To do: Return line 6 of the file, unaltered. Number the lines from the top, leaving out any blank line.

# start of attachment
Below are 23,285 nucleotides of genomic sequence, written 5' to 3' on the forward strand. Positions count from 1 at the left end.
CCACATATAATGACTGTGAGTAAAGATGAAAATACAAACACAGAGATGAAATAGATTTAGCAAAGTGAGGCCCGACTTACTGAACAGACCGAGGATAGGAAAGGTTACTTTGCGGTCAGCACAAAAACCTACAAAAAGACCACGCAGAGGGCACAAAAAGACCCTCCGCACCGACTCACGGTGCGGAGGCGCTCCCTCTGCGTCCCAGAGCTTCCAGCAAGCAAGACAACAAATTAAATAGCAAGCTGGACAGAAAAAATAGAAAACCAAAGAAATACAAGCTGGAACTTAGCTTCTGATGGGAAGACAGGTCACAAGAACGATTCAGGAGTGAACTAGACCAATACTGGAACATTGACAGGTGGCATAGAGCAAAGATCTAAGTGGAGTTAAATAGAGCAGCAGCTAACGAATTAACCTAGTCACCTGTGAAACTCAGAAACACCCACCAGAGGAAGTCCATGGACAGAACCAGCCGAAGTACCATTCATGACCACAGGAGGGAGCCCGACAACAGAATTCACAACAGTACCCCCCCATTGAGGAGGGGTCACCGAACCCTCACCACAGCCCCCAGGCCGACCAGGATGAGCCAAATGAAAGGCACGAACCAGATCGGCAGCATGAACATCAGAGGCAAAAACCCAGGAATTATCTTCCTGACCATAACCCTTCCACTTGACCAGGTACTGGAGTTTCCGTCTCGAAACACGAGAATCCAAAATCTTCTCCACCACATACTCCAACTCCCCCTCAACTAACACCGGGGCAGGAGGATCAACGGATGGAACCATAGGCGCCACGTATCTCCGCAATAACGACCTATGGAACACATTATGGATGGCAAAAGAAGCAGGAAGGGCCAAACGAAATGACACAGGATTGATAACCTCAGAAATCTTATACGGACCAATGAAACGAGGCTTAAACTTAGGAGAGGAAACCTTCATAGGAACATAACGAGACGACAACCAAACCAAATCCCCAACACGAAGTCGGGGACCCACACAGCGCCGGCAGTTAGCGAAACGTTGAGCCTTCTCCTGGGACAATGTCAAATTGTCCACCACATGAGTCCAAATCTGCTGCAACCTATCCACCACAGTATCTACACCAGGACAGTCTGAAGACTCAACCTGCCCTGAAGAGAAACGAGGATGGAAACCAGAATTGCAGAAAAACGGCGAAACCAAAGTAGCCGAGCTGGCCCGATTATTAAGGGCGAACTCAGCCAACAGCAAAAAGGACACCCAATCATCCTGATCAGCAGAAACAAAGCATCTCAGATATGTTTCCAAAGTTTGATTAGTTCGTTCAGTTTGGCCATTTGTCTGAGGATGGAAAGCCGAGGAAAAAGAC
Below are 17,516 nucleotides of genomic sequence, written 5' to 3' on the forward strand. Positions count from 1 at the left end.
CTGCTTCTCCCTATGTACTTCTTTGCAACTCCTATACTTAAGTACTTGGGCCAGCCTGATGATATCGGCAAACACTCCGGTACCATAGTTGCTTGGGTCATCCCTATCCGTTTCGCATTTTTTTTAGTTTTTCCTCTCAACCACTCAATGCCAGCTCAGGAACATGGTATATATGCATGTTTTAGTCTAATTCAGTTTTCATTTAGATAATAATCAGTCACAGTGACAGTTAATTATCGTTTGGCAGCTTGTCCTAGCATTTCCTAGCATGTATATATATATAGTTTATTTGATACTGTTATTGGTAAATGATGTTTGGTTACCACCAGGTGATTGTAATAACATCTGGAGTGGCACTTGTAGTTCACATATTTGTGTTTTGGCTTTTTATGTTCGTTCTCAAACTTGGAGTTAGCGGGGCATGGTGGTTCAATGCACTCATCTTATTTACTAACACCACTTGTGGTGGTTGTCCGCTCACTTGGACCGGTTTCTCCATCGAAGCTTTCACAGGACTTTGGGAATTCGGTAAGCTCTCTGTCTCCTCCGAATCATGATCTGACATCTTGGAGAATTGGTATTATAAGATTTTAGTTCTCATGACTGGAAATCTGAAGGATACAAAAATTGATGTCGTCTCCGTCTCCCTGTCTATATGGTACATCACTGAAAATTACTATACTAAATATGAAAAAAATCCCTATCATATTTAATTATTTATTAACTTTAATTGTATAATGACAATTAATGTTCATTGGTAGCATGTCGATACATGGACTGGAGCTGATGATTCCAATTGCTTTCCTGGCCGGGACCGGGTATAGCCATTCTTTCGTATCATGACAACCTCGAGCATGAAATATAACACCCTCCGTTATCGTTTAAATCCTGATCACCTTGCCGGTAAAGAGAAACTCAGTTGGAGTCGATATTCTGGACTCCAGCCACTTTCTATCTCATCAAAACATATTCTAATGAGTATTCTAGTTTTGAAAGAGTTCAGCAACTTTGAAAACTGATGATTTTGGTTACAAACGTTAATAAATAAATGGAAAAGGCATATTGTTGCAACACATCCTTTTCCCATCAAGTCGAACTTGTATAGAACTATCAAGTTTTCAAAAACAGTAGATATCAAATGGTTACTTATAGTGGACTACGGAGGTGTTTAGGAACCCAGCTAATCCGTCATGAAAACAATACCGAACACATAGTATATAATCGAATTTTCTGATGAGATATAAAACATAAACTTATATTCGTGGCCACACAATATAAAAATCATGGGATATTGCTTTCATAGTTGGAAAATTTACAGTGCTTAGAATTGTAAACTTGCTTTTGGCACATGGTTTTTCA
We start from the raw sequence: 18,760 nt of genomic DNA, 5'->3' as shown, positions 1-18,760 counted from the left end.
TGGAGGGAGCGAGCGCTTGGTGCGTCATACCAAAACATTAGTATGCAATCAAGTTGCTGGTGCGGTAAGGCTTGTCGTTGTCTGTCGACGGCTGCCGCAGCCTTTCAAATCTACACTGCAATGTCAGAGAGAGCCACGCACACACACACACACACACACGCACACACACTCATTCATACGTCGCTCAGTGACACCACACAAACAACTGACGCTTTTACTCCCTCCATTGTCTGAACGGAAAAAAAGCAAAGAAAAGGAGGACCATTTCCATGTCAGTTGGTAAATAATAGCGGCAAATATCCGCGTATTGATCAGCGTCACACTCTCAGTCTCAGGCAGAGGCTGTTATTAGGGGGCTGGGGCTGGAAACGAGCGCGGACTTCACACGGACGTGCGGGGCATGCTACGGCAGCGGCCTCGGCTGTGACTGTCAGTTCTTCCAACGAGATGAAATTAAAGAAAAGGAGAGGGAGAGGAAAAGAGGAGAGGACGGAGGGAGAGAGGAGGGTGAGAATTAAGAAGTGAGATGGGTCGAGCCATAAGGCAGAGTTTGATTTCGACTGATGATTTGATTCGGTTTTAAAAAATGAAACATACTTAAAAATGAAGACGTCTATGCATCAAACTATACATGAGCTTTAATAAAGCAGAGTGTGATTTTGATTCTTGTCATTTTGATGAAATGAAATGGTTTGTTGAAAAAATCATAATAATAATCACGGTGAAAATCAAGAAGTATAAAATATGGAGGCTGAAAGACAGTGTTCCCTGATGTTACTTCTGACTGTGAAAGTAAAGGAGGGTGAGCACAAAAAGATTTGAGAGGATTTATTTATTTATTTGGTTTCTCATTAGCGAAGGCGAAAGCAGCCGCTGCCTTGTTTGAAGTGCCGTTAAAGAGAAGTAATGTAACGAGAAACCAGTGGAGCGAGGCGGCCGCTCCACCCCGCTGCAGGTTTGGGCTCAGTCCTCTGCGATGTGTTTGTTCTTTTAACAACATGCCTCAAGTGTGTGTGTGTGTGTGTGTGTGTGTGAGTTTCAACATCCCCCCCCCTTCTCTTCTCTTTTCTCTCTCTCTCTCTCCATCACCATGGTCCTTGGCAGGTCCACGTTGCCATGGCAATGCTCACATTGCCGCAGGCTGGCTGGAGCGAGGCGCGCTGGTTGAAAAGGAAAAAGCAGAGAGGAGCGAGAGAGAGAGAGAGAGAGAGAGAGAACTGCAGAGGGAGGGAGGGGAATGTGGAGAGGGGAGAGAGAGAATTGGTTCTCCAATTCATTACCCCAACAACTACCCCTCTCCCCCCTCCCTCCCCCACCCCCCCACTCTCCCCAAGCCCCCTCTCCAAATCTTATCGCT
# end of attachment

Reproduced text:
TGGAGGGAGCGAGCGCTTGGTGCGTCATACCAAAACATTAGTATGCAATCAAGTTGCTGGTGCGGTAAGGCTTGTCGTTGTCTGTCGACGGCTGCCGCAGCCTTTCAAATCTACACTGCAATGTCAGAGAGAGCCACGCACACACACACACACACACACGCACACACACTCATTCATACGTCGCTCAGTGACACCACACAAACAACTGACGCTTTTACTCCCTCCATTGTCTGAACGGAAAAAAAGCAAAGAAAAGGAGGACCATTTCCATGTCAGTTGGTAAATAATAGCGGCAAATATCCGCGTATTGATCAGCGTCACACTCTCAGTCTCAGGCAGAGGCTGTTATTAGGGGGCTGGGGCTGGAAACGAGCGCGGACTTCACACGGACGTGCGGGGCATGCTACGGCAGCGGCCTCGGCTGTGACTGTCAGTTCTTCCAACGAGATGAAATTAAAGAAAAGGAGAGGGAGAGGAAAAGAGGAGAGGACGGAGGGAGAGAGGAGGGTGAGAATTAAGAAGTGAGATGGGTCGAGCCATAAGGCAGAGTTTGATTTCGACTGATGATTTGATTCGGTTTTAAAAAATGAAACATACTTAAAAATGAAGACGTCTATGCATCAAACTATACATGAGCTTTAATAAAGCAGAGTGTGATTTTGATTCTTGTCATTTTGATGAAATGAAATGGTTTGTTGAAAAAATCATAATAATAATCACGGTGAAAATCAAGAAGTATAAAATATGGAGGCTGAAAGACAGTGTTCCCTGATGTTACTTCTGACTGTGAAAGTAAAGGAGGGTGAGCACAAAAAGATTTGAGAGGATTTATTTATTTATTTGGTTTCTCATTAGCGAAGGCGAAAGCAGCCGCTGCCTTGTTTGAAGTGCCGTTAAAGAGAAGTAATGTAACGAGAAACCAGTGGAGCGAGGCGGCCGCTCCACCCCGCTGCAGGTTTGGGCTCAGTCCTCTGCGATGTGTTTGTTCTTTTAACAACATGCCTCAAGTGTGTGTGTGTGTGTGTGTGTGTGTGAGTTTCAACATCCCCCCCCCTTCTCTTCTCTTTTCTCTCTCTCTCTCTCCATCACCATGGTCCTTGGCAGGTCCACGTTGCCATGGCAATGCTCACATTGCCGCAGGCTGGCTGGAGCGAGGCGCGCTGGTTGAAAAGGAAAAAGCAGAGAGGAGCGAGAGAGAGAGAGAGAGAGAGAGAGAACTGCAGAGGGAGGGAGGGGAATGTGGAGAGGGGAGAGAGAGAATTGGTTCTCCAATTCATTACCCCAACAACTACCCCTCTCCCCCCTCCCTCCCCCACCCCCCCACTCTCCCCAAGCCCCCTCTCCAAATCTTATCGCT